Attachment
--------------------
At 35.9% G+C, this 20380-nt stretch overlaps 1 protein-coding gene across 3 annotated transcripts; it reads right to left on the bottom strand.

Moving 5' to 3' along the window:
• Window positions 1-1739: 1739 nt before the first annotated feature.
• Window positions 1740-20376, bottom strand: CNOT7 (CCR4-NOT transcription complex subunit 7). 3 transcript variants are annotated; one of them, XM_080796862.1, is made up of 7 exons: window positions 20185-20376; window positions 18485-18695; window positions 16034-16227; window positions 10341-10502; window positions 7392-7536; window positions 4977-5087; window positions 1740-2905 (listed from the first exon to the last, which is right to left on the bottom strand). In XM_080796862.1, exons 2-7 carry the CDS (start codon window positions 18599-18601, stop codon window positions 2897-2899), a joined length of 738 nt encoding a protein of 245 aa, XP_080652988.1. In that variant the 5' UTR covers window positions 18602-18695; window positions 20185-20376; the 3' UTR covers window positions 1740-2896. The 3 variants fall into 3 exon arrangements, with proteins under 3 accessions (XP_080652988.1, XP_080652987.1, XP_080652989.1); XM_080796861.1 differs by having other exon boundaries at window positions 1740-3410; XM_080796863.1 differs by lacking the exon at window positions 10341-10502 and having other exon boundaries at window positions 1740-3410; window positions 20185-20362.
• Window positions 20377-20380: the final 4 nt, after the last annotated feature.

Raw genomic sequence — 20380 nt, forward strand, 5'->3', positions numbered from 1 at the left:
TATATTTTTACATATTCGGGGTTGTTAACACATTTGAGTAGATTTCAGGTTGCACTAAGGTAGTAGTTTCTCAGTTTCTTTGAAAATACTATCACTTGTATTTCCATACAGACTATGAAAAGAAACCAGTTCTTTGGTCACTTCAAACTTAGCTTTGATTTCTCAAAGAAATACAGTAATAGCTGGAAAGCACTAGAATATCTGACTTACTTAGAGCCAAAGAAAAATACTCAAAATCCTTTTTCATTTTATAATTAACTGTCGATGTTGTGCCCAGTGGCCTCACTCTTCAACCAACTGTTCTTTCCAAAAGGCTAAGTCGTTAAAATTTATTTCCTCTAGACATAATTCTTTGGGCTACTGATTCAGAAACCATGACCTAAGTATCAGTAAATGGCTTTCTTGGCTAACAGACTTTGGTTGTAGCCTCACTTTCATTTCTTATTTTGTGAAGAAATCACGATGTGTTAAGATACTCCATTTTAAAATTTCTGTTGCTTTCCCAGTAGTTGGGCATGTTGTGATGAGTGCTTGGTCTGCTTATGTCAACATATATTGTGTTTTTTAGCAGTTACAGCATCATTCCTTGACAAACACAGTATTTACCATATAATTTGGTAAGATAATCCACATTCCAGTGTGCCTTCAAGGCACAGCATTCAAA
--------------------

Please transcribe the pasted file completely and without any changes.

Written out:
At 35.9% G+C, this 20380-nt stretch overlaps 1 protein-coding gene across 3 annotated transcripts; it reads right to left on the bottom strand.

Moving 5' to 3' along the window:
• Window positions 1-1739: 1739 nt before the first annotated feature.
• Window positions 1740-20376, bottom strand: CNOT7 (CCR4-NOT transcription complex subunit 7). 3 transcript variants are annotated; one of them, XM_080796862.1, is made up of 7 exons: window positions 20185-20376; window positions 18485-18695; window positions 16034-16227; window positions 10341-10502; window positions 7392-7536; window positions 4977-5087; window positions 1740-2905 (listed from the first exon to the last, which is right to left on the bottom strand). In XM_080796862.1, exons 2-7 carry the CDS (start codon window positions 18599-18601, stop codon window positions 2897-2899), a joined length of 738 nt encoding a protein of 245 aa, XP_080652988.1. In that variant the 5' UTR covers window positions 18602-18695; window positions 20185-20376; the 3' UTR covers window positions 1740-2896. The 3 variants fall into 3 exon arrangements, with proteins under 3 accessions (XP_080652988.1, XP_080652987.1, XP_080652989.1); XM_080796861.1 differs by having other exon boundaries at window positions 1740-3410; XM_080796863.1 differs by lacking the exon at window positions 10341-10502 and having other exon boundaries at window positions 1740-3410; window positions 20185-20362.
• Window positions 20377-20380: the final 4 nt, after the last annotated feature.

Raw genomic sequence — 20380 nt, forward strand, 5'->3', positions numbered from 1 at the left:
TATATTTTTACATATTCGGGGTTGTTAACACATTTGAGTAGATTTCAGGTTGCACTAAGGTAGTAGTTTCTCAGTTTCTTTGAAAATACTATCACTTGTATTTCCATACAGACTATGAAAAGAAACCAGTTCTTTGGTCACTTCAAACTTAGCTTTGATTTCTCAAAGAAATACAGTAATAGCTGGAAAGCACTAGAATATCTGACTTACTTAGAGCCAAAGAAAAATACTCAAAATCCTTTTTCATTTTATAATTAACTGTCGATGTTGTGCCCAGTGGCCTCACTCTTCAACCAACTGTTCTTTCCAAAAGGCTAAGTCGTTAAAATTTATTTCCTCTAGACATAATTCTTTGGGCTACTGATTCAGAAACCATGACCTAAGTATCAGTAAATGGCTTTCTTGGCTAACAGACTTTGGTTGTAGCCTCACTTTCATTTCTTATTTTGTGAAGAAATCACGATGTGTTAAGATACTCCATTTTAAAATTTCTGTTGCTTTCCCAGTAGTTGGGCATGTTGTGATGAGTGCTTGGTCTGCTTATGTCAACATATATTGTGTTTTTTAGCAGTTACAGCATCATTCCTTGACAAACACAGTATTTACCATATAATTTGGTAAGATAATCCACATTCCAGTGTGCCTTCAAGGCACAGCATTCAAA